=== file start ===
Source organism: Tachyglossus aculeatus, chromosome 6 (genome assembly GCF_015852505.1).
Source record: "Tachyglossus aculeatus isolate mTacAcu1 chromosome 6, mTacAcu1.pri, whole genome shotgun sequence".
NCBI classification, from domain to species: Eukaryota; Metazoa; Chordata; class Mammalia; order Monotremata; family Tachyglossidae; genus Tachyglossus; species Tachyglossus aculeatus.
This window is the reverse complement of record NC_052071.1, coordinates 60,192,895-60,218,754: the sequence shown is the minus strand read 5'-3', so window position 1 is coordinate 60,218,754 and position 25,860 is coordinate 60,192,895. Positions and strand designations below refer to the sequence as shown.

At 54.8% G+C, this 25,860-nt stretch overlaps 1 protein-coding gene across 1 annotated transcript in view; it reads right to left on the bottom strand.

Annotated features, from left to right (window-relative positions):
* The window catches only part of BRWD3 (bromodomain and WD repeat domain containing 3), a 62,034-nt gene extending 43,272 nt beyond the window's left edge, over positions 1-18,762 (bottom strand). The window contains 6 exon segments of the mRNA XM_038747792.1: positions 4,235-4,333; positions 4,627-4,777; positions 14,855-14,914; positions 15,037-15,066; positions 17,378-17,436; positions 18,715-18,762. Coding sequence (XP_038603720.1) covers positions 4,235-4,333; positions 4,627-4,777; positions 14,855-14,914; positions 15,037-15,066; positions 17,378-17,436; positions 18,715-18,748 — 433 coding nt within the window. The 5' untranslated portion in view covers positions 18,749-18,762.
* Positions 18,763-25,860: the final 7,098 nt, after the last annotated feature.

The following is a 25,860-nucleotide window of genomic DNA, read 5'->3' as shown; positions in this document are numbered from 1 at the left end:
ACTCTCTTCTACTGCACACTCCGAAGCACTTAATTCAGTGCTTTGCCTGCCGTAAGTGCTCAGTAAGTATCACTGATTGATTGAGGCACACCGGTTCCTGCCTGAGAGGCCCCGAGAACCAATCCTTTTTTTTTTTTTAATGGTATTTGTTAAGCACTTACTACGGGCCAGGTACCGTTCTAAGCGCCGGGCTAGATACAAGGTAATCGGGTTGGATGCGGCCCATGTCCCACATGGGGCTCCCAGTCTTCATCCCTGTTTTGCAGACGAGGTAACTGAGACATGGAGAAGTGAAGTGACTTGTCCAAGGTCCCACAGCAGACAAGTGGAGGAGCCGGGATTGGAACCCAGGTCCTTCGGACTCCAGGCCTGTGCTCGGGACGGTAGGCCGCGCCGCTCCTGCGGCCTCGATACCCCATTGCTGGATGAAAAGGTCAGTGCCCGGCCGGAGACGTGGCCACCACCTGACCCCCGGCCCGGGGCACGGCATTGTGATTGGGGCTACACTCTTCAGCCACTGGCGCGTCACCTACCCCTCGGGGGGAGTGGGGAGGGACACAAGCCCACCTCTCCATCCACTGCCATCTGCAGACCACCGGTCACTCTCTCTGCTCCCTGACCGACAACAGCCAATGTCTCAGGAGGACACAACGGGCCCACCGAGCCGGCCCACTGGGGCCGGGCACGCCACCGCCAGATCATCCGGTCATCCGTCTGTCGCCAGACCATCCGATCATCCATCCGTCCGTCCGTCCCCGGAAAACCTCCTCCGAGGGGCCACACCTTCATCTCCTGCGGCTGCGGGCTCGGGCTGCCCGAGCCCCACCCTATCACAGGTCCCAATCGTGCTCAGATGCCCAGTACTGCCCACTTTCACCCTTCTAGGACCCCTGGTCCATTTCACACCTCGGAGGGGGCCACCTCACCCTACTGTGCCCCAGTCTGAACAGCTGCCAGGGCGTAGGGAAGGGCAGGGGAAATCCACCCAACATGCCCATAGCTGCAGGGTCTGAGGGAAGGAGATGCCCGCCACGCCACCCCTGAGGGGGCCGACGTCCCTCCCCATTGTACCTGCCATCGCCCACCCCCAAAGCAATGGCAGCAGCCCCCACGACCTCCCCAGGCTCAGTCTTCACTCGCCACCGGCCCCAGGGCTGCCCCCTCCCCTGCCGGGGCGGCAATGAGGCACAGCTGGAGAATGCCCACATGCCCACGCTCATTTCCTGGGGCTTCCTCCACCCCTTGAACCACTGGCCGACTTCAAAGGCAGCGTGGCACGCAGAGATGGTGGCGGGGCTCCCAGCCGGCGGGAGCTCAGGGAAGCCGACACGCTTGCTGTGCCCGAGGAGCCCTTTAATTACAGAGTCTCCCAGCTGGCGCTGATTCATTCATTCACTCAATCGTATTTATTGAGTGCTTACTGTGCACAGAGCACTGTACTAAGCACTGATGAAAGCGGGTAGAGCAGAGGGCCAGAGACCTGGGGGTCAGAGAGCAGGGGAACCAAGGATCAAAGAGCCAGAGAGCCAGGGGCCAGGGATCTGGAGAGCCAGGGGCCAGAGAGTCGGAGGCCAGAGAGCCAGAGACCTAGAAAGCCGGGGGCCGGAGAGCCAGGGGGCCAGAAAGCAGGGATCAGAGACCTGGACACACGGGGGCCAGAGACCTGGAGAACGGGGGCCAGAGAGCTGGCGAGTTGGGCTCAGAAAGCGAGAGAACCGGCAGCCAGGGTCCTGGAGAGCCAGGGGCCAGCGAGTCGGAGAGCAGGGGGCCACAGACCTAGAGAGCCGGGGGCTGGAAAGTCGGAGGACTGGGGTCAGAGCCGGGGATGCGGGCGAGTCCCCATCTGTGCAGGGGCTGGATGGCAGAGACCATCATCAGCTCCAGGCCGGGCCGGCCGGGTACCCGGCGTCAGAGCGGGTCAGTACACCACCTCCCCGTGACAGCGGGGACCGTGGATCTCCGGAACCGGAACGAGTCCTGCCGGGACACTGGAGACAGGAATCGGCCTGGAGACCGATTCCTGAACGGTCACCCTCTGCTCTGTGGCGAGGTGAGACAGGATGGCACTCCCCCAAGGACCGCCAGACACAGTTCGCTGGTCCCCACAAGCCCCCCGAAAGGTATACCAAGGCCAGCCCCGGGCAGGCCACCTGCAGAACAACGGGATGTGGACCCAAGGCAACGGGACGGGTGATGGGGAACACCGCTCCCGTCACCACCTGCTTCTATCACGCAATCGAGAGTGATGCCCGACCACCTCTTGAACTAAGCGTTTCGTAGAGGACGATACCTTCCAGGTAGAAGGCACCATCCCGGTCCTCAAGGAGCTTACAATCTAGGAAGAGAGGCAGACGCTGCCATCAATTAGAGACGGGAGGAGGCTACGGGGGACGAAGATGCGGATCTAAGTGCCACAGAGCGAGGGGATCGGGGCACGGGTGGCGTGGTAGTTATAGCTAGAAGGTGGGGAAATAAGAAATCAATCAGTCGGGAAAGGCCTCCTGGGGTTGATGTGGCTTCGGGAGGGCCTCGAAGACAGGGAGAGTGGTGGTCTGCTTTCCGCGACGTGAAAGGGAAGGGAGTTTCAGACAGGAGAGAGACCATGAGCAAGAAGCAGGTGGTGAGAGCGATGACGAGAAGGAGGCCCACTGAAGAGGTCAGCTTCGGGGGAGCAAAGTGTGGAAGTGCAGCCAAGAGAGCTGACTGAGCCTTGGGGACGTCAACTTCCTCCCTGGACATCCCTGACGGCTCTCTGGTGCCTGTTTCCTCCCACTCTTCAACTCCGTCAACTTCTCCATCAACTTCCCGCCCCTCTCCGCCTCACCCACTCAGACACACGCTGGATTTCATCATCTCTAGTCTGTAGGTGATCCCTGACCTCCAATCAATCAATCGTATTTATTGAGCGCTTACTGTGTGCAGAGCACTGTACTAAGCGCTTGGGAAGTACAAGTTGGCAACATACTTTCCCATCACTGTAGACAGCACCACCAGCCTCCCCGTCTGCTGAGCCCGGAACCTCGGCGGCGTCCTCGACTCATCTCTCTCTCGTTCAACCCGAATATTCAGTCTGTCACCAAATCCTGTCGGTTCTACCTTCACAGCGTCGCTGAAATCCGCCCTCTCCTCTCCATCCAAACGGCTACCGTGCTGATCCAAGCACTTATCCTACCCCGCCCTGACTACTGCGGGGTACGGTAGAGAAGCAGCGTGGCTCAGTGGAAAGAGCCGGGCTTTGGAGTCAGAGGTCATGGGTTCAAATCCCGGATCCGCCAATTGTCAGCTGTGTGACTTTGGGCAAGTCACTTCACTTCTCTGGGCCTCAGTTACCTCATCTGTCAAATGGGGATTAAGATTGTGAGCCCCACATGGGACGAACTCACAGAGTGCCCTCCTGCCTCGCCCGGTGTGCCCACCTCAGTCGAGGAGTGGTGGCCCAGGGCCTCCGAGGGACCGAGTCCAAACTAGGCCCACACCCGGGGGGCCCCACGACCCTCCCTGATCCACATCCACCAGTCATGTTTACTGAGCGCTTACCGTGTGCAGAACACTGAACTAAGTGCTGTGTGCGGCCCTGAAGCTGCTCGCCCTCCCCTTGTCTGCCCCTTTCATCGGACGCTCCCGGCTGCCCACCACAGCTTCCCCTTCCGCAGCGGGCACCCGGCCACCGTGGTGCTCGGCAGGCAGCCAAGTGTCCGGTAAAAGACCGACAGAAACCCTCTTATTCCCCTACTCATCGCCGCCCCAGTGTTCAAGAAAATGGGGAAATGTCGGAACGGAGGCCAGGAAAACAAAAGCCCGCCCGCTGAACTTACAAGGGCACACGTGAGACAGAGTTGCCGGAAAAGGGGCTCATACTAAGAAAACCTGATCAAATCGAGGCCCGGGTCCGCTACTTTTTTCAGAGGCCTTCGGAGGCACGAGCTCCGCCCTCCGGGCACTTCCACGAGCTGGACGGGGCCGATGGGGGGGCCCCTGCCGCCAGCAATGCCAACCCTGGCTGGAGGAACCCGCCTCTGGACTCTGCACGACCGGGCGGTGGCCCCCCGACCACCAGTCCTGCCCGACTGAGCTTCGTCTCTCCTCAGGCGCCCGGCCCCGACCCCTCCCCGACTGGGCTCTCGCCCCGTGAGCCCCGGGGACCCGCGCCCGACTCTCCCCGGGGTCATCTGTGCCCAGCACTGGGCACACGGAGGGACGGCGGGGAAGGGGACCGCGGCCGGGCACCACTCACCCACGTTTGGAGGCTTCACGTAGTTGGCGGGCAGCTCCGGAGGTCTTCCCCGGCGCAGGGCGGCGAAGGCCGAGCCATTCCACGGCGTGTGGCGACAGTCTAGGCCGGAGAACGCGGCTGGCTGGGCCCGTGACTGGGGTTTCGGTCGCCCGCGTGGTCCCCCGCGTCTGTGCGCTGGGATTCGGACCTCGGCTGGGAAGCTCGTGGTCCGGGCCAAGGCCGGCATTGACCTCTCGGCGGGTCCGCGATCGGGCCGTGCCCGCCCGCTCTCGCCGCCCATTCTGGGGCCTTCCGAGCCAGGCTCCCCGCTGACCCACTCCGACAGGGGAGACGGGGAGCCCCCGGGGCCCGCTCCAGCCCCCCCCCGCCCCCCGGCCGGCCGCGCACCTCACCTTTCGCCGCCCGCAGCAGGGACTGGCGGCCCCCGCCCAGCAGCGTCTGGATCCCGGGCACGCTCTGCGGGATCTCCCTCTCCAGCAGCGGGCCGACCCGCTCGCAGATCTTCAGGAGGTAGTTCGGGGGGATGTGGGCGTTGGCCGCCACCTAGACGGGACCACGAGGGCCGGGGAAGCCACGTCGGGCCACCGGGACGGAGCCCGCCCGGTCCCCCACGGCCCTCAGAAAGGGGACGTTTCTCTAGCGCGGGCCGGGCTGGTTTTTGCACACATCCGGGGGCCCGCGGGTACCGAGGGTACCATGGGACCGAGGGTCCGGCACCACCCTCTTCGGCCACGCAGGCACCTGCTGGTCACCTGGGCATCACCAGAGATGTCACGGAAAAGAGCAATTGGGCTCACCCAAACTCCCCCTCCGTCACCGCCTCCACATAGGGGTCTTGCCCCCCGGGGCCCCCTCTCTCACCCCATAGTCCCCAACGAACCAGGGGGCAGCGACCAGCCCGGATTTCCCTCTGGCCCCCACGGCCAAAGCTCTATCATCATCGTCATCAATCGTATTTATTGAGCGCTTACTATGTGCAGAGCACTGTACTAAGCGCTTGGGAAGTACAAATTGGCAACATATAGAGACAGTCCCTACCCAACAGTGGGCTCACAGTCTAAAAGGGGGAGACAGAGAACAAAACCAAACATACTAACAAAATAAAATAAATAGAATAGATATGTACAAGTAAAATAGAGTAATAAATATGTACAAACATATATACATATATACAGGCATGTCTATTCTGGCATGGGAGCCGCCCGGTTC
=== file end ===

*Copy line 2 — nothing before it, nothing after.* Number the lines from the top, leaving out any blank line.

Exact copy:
Source record: "Tachyglossus aculeatus isolate mTacAcu1 chromosome 6, mTacAcu1.pri, whole genome shotgun sequence".